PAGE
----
Crossing over to the main market, there was a shorter line of peddlers in front of the 'building'. Our tour guide gave us a taste of freshly-harvested groundnuts. They must have been the best groundnuts I'd ever tasted! In these remote mountains, all the farming must have been on pure organic methods; hence the great taste. We couldn't resist buying a big bag of groundnuts to fly home!

As we entered the market proper, we saw a stall selling all manners of knives, farming blades, hoes and metal implements. On the other side, another stall sold modern plastic products. On the 'inside', we were surprised to see many stalls selling products obviously targeted to tourists. Adorning the stalls were ethnic-style fabrics, table runners, cushion covers, shirts, embroidery, dresses, big handbags, medium-size bags, mini bags and more bags! Seeing that there were more of the same on every stall, we moved to the next section of the market.

As we walked down a brick staircase, we'd noticed rows of dazzling costumed Flower Hmong women sitting on the stairs on both sides. Next to them were a few plastic containers double the size of the typical car engine lubricant oil large container. We thought they were selling some sort of chemical. Using funnels, they poured the clear liquid into empty Aquafina mineral water bottles brought by the customers.

"They are selling corn wine," our tour guide answered us. We had a few occassions to drink corn wine during our stay. They were strong and the inevitable heat that came in the chest as the liquid went down was surely welcomed in the almost freezing cold nights in these highlands!

Meat, meat, meat

At the base of the staircase marked the ready-cooked food section of the market. Groups of men and women sat at different stalls to eat. The stall on the left had a big flat rattan "plate" with big chunks of meat. In the plate's center was a round chopping board with a chopper. Resting next to it was a charred burnt head of a dog. Dog-meat stall for sure! There were all manners of meat on offer. There was even horse meat! Most were boiled and served with a bowl of white noodles in hot soup with a few pinches of local minty leaves.

The folks chatted away as they enjoyed the weekly meal here with their friends. Some drank while others smoked using thick bamboo pipes. We meander around the stalls in a circle until we came out to the front of the market again.

Flower Hmong woman selling meat

Earlier on, as our minibus drove from Bac Ha, we were treated to wonderful vistas of rice terraces on the mountains. Giant steps were carved into the slopes where mainly paddy, corn and vegetables were planted. Some of the terraces must have been at least twenty storeys high. It was an amazing sight to behold!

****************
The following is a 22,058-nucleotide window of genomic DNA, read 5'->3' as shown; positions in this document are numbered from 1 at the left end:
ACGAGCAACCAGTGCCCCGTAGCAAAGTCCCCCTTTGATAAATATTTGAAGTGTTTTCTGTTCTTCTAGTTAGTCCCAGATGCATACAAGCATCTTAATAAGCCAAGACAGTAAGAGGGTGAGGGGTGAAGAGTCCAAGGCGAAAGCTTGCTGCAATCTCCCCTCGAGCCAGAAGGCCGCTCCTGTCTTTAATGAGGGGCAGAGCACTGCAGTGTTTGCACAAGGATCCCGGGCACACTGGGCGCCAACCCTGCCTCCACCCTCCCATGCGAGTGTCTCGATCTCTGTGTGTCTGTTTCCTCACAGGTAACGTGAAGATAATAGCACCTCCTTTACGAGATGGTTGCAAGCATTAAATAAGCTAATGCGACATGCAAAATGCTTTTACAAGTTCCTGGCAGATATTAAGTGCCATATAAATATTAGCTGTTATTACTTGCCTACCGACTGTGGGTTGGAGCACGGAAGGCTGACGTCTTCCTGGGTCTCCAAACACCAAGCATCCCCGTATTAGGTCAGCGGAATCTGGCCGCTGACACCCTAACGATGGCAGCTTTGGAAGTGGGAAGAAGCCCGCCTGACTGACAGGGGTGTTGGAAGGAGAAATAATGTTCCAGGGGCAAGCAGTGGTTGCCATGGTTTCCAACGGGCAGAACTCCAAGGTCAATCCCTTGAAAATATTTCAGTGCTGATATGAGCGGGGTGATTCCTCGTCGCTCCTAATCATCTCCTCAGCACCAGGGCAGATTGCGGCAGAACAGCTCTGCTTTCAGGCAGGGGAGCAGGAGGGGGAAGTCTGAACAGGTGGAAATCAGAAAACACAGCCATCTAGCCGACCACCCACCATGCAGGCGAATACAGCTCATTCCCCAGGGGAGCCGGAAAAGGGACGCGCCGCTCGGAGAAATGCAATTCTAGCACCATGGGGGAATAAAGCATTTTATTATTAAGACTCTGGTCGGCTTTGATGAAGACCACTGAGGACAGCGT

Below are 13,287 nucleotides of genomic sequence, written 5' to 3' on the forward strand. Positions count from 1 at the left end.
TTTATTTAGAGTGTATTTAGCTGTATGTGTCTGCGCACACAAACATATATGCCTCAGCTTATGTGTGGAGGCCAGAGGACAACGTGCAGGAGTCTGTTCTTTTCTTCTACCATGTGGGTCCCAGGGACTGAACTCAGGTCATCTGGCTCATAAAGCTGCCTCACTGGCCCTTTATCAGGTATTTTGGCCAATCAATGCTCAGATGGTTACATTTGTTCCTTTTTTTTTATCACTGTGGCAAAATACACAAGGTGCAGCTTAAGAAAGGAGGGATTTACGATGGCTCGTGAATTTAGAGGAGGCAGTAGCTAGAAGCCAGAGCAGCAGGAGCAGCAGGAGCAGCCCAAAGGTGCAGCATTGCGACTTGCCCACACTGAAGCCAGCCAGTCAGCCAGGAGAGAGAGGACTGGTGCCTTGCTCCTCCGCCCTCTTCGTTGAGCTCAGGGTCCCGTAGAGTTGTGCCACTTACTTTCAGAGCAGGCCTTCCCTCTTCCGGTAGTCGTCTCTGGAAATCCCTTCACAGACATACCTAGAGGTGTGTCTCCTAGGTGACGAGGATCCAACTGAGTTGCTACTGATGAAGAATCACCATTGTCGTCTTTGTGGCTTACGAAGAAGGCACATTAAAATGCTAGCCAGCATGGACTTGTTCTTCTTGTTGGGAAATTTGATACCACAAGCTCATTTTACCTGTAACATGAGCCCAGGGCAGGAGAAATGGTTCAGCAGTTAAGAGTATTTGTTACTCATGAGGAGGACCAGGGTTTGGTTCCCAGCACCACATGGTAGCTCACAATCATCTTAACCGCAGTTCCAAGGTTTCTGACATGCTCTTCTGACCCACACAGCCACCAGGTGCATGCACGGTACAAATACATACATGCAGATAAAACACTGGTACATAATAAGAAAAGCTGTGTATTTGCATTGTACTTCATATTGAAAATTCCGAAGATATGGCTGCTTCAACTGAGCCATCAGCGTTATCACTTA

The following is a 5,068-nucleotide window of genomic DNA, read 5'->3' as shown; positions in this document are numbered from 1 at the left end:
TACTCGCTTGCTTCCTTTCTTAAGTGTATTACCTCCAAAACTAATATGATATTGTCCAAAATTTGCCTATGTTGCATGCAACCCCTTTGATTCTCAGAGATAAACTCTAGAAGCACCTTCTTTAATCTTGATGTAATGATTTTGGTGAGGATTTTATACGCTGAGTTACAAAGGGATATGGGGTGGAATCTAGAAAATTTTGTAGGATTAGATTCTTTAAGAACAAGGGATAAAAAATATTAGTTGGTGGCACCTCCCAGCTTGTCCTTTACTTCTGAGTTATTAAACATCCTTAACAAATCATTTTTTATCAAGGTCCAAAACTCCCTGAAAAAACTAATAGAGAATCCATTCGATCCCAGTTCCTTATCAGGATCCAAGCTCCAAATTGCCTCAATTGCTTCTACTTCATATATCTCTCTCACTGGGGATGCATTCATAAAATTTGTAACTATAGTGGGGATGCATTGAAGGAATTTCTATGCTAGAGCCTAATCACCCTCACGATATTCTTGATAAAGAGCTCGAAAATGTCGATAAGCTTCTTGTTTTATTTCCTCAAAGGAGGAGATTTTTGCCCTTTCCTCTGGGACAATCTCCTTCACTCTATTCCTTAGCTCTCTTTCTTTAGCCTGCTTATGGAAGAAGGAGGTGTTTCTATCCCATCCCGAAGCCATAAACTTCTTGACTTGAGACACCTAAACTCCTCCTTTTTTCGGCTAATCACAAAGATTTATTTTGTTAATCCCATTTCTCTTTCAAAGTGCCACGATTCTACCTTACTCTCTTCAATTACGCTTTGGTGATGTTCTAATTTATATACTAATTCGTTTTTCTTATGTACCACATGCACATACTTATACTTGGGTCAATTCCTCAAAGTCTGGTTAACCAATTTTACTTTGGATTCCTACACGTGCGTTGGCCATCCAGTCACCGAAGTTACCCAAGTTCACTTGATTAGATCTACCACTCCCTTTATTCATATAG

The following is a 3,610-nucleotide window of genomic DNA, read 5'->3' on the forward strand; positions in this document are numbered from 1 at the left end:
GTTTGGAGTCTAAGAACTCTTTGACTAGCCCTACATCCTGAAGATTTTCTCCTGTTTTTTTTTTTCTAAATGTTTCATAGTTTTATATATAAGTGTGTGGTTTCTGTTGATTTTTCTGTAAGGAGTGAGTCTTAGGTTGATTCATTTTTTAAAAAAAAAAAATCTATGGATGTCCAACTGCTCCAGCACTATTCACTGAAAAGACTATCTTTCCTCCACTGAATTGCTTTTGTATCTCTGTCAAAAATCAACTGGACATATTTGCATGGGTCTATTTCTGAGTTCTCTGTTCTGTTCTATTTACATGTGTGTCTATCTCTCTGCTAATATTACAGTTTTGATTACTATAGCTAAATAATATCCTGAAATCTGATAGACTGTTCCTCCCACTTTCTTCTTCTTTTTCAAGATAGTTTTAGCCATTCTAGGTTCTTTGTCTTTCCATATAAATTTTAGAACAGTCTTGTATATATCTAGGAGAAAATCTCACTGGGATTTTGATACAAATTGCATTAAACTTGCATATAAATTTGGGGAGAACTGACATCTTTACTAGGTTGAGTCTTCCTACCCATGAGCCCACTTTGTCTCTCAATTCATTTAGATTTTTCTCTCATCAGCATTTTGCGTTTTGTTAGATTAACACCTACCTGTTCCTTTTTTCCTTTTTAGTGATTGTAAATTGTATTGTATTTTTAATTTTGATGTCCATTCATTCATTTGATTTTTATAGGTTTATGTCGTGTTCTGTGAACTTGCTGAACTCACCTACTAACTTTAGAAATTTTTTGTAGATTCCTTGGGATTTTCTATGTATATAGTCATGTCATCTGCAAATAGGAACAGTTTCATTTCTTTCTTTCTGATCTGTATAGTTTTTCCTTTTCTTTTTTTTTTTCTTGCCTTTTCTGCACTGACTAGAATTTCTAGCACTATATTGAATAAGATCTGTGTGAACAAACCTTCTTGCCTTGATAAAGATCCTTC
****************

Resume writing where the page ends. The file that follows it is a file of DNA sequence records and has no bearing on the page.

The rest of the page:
As for the Can Cau Saturday market, the traditional costumes of the ethnic minorities were even more spectacular to behold. The market was completely overrun by the women clad with exotic clothing and the multi-coloured spectacle was an experience not to be missed!

If the Sapa and Bac Ha highlands are the far-flung dwelling places of these minorities, then the Can Cau market personified the convergence of the people where one can see, meet, communicate, listen and experience the multi-ethnic groups of the mountains in one convenient place!

If you ever go to northern Vietnam, don't miss Can Cau!

Last modified on Saturday, 14 January 2017 11:09

Hello... I Am Josh

A Travel Writer & Photographer from South East Asia

A little about me

Josh For some, it's shopping therapy. Others, movie therapy. Yet more, reading therapy. For me, it's writing therapy.
Why writing? When I travel, I enjoy first-hand the experience like in shopping therapy. But when I write about my travels, I live vicariously the experience again, as if like a movie sequel (or more like GroundHog Day, except that this is fun!). Yes, writing evokes the memories, the fun and the not-so-fun but all-in-all it gives the satisfaction of reliving the sense of place once more.
With images, it enhances the experience down one's travel memory lane. With this in mind, I hope to share my travel stories in words and images with you. For your escape therapy! More...